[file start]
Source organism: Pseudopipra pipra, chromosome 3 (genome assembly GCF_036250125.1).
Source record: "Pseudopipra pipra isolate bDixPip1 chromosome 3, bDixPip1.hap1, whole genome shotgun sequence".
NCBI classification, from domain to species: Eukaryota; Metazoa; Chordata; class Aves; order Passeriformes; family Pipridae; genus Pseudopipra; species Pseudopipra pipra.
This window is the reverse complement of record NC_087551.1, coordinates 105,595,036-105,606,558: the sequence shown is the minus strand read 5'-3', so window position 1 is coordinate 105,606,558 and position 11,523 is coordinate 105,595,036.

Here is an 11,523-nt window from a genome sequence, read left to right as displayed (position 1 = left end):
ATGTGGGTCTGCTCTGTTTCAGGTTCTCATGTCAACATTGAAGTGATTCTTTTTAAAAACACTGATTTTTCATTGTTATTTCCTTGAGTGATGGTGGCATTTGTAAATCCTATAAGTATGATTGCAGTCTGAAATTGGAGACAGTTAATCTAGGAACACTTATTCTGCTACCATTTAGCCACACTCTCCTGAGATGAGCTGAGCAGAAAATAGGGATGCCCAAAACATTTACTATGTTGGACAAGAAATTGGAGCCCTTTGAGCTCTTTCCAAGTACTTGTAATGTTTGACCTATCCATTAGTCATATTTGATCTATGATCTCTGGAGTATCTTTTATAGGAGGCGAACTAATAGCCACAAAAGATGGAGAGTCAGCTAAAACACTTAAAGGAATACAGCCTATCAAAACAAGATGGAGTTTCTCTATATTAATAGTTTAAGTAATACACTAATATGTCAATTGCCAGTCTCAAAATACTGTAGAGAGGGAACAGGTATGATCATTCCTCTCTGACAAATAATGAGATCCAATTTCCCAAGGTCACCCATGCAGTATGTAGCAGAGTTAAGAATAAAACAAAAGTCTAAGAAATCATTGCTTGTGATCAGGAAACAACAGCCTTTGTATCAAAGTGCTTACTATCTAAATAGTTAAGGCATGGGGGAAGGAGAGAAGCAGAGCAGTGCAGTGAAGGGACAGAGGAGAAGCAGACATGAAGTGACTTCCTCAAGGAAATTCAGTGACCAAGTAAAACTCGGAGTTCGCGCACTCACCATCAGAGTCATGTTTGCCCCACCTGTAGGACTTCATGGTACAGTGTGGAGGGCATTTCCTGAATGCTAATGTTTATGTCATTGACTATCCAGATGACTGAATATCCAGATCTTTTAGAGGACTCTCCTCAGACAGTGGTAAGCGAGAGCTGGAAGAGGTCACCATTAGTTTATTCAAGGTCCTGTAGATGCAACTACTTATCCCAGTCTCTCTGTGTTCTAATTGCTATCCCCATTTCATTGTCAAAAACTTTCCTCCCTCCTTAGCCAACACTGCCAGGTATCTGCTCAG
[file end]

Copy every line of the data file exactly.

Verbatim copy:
Source organism: Pseudopipra pipra, chromosome 3 (genome assembly GCF_036250125.1).
Source record: "Pseudopipra pipra isolate bDixPip1 chromosome 3, bDixPip1.hap1, whole genome shotgun sequence".
NCBI classification, from domain to species: Eukaryota; Metazoa; Chordata; class Aves; order Passeriformes; family Pipridae; genus Pseudopipra; species Pseudopipra pipra.
This window is the reverse complement of record NC_087551.1, coordinates 105,595,036-105,606,558: the sequence shown is the minus strand read 5'-3', so window position 1 is coordinate 105,606,558 and position 11,523 is coordinate 105,595,036.

Here is an 11,523-nt window from a genome sequence, read left to right as displayed (position 1 = left end):
ATGTGGGTCTGCTCTGTTTCAGGTTCTCATGTCAACATTGAAGTGATTCTTTTTAAAAACACTGATTTTTCATTGTTATTTCCTTGAGTGATGGTGGCATTTGTAAATCCTATAAGTATGATTGCAGTCTGAAATTGGAGACAGTTAATCTAGGAACACTTATTCTGCTACCATTTAGCCACACTCTCCTGAGATGAGCTGAGCAGAAAATAGGGATGCCCAAAACATTTACTATGTTGGACAAGAAATTGGAGCCCTTTGAGCTCTTTCCAAGTACTTGTAATGTTTGACCTATCCATTAGTCATATTTGATCTATGATCTCTGGAGTATCTTTTATAGGAGGCGAACTAATAGCCACAAAAGATGGAGAGTCAGCTAAAACACTTAAAGGAATACAGCCTATCAAAACAAGATGGAGTTTCTCTATATTAATAGTTTAAGTAATACACTAATATGTCAATTGCCAGTCTCAAAATACTGTAGAGAGGGAACAGGTATGATCATTCCTCTCTGACAAATAATGAGATCCAATTTCCCAAGGTCACCCATGCAGTATGTAGCAGAGTTAAGAATAAAACAAAAGTCTAAGAAATCATTGCTTGTGATCAGGAAACAACAGCCTTTGTATCAAAGTGCTTACTATCTAAATAGTTAAGGCATGGGGGAAGGAGAGAAGCAGAGCAGTGCAGTGAAGGGACAGAGGAGAAGCAGACATGAAGTGACTTCCTCAAGGAAATTCAGTGACCAAGTAAAACTCGGAGTTCGCGCACTCACCATCAGAGTCATGTTTGCCCCACCTGTAGGACTTCATGGTACAGTGTGGAGGGCATTTCCTGAATGCTAATGTTTATGTCATTGACTATCCAGATGACTGAATATCCAGATCTTTTAGAGGACTCTCCTCAGACAGTGGTAAGCGAGAGCTGGAAGAGGTCACCATTAGTTTATTCAAGGTCCTGTAGATGCAACTACTTATCCCAGTCTCTCTGTGTTCTAATTGCTATCCCCATTTCATTGTCAAAAACTTTCCTCCCTCCTTAGCCAACACTGCCAGGTATCTGCTCAG